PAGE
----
Whether they got lucky with rain or had to rely more on their irrigation systems, Southern sweet potato growers expect good quality and yields heading into the 2012-13 season.

Rain was scarce in some sweet potato growing regions, but it was often timely, said Mike Kemp, vice president of brand development at Nixa, Mo.-based Market Fresh Produce LLC.

Heat doesn’t cause damage

“While the first part of the season for the Mississippi, Arkansas and Louisiana acreage was pretty dry, they got the rain they needed in time for a successful crop,” Kemp said. “North Carolina had lots of rain throughout the growing area, but nothing to cause alarm so far.”

Mother Nature also has been kind to Burch Farms Inc., Faison, N.C., this summer, partner Jimmy Burch Sr. said.

“The growing weather’s been great,” Burch said. “This is one year where we’ve had plenty of rain. Normally we have a lot of dry periods. It’s been hot, but sweet potatoes like it hot.”

Burch also said he hasn’t seen any damage to crops from adverse weather conditions.

Wynne, Ark.-based Matthews Ridgeview Farms hasn’t been as lucky with rains, but irrigation has supplied enough moisture to guarantee a high-quality 2012 crop, co-owner Kim Matthews said.

“We’ve had a dry year just like everybody else, but we’ve had irrigation, the quality and color look great and the sizing is on track,” Matthews said Aug. 14.

Dawson Farms, Delhi, La., enjoyed abundant rainfall around planting time, and irrigation has helped make up for drier conditions since, saleswoman Eva Dawson said.

“It’s been nice and ideal,” she said. “We plan on getting in early.”

That likely will be late the week of Aug. 20, two or three weeks earlier than typical, Dawson said.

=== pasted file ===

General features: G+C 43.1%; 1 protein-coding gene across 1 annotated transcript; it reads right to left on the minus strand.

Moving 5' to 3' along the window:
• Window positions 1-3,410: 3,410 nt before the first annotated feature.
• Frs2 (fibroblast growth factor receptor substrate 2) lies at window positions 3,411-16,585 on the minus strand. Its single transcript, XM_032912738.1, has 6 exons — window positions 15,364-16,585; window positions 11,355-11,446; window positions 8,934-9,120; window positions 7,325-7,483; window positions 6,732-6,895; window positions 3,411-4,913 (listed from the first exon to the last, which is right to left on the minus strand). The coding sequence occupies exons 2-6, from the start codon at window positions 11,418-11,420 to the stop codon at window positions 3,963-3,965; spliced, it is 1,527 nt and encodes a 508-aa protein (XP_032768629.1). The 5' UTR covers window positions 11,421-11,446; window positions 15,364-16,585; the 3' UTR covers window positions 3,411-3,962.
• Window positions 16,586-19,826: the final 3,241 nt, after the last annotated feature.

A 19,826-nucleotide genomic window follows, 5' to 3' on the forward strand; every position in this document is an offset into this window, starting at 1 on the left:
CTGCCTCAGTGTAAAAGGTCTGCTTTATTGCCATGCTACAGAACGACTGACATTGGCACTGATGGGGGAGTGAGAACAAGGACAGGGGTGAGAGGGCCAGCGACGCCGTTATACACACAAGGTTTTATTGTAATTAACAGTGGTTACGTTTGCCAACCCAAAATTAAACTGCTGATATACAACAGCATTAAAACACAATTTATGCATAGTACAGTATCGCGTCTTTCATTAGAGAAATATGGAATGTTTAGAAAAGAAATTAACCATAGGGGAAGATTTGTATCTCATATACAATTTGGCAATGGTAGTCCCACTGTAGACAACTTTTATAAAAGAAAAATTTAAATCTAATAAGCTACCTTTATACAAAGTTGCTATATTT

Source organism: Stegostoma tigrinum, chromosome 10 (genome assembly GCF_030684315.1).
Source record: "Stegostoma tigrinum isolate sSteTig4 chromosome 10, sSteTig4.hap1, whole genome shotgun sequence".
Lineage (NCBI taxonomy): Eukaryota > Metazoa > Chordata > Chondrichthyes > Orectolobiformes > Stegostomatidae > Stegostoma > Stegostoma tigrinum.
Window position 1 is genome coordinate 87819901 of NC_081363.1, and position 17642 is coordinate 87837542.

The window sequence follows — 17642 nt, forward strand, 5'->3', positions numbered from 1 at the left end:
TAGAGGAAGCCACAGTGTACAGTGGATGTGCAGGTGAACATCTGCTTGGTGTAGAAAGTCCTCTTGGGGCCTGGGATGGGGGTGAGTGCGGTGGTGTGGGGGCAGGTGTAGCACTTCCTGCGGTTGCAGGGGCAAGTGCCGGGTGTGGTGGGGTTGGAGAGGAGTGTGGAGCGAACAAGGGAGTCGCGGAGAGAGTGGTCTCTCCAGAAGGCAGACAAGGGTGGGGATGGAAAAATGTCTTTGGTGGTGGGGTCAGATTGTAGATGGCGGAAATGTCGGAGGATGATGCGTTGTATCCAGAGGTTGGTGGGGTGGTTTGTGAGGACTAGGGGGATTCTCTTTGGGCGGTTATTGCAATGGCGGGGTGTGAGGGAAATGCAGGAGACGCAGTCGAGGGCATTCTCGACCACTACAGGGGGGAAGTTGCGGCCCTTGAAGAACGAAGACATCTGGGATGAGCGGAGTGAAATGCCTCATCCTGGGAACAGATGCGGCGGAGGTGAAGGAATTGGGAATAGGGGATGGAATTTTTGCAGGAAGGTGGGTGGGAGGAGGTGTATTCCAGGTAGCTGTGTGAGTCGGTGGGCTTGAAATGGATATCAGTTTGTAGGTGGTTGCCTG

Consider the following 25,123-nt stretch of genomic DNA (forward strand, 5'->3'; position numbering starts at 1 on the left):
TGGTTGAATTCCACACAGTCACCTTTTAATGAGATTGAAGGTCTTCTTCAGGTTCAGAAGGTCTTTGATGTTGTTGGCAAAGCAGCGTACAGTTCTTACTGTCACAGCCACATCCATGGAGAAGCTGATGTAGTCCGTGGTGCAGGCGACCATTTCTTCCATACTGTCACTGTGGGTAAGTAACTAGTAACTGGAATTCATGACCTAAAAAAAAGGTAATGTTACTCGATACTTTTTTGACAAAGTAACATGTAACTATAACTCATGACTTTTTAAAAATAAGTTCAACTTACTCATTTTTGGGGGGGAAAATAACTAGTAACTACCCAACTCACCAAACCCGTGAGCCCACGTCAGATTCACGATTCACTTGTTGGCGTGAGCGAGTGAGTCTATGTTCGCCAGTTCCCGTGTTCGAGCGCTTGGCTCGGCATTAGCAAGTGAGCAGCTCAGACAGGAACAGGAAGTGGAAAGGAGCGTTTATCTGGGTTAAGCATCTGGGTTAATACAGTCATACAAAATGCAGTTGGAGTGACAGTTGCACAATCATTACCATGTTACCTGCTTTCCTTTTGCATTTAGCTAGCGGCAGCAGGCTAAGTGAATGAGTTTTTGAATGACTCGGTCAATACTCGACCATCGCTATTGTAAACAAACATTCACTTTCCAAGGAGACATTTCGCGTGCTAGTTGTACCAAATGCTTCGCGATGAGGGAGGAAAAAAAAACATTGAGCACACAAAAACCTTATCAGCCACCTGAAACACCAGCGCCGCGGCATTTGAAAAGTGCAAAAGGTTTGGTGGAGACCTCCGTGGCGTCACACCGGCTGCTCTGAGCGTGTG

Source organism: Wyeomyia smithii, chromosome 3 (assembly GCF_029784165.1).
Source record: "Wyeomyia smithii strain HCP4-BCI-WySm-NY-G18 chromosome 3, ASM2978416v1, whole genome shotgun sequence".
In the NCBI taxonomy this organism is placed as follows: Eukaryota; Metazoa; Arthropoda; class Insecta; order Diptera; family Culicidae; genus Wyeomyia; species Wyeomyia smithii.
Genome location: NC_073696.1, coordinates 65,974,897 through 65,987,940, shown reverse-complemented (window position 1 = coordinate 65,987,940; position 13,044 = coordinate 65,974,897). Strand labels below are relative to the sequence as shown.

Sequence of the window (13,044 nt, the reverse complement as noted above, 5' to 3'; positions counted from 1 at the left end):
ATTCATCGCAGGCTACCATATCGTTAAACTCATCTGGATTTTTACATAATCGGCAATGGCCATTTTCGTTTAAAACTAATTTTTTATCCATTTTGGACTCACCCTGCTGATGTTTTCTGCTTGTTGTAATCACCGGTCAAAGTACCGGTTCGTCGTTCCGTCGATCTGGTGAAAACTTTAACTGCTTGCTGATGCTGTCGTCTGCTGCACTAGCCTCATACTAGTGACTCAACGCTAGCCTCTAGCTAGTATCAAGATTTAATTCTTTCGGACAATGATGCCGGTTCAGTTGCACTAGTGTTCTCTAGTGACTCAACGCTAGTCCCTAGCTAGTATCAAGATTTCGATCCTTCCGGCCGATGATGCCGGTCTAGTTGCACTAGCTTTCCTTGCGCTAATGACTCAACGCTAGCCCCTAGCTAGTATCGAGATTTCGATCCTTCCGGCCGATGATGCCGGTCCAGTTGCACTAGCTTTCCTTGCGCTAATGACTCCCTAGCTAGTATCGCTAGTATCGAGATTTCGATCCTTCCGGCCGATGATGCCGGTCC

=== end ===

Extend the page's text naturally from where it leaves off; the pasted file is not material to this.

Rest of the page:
Good quality, quantity

Cured product likely will begin shipping from Dawson Farms the week of Sept. 17, Dawson said.

Occasionally, Dawson Farms is forced to ship uncured sweet potatoes, Dawson said. Fortunately, that she won’t happen this season.

“We don’t anticipate shipping any green,” she said. “It’s not our favorite thing to do.”

Dawson Farms’ 2012 acreage, at 2,900 acres, is unchanged from last year, Dawson said. The company expects to ship cured-to-cured, with good quality from the beginning.

“We’re very pleased with our quality,” she said. “It’s sizing up nicely.”

Dawson Farms is working with Louisiana State University on new varieties.

“We’ve planted some test plots, and those plots look promising,” Dawson said.

While it was still early in the season, early reports on the quality of Southern sweet potato crops have been positive, Kemp said.

It’s still too soon to tell whether Market Fresh crops will ship cured-to-cured, but early indications suggest it’s a strong possibility, Kemp said.

“Most of the growers we use are saying they should have enough old crop to last until late October or early November, which will allow this year’s crop to fully cure.”

Market Fresh expects to market more sweet potatoes this season, a fact that dovetails with the company’s expected sales gains, Kemp said.

Stewart Precythe, president and chief executive officer of Southern Produce Distributors Inc., Faison, also will ship cured-to-cured and expects to have new-crop cured by about Oct. 1.

In general, growing weather has been excellent this year, with good quality and high yields expected, Precythe said.

The one potential wrinkle could be in the early-set potatoes, which typically are the best of the season, he said.

“The set was not that good,” which could affect yields, he said.

Matthews Ridgeview expects to begin harvesting in late August or early September, with volumes expected to start hitting about the second week of September, right on time, Matthews said.

Matthews Ridgeview’s acreage is up about 10% this year, as the company readies new ground for sweet potato plantings. That’s a smaller annual increase than the company has seen in recent years, Matthews said.

Burch Farms’ acreage is similar to last year, Burch said. The company began harvesting the week of Aug. 13, about two weeks ahead of schedule.

Burch Farms expects to begin shipping cured new-crop potatoes about mid-September, Burch said. The company expects to ship cured-to-cured, with no green spuds expected in the pipeline this fall.

“They’ll take them if they have to, but nobody wants green,” Burch said.

A 15,000-square-foot building, a bagger and an optical sorter are among the additions Burch Farms has made in preparation for this season, Burch said.

“The sweet potato business has been very good to Burch Farms,” he said.

Wayne E. Bailey Produce, Chadbourn, N.C., expects to have new-crop cured product ready to ship by mid-September to early October, president George Wooten said.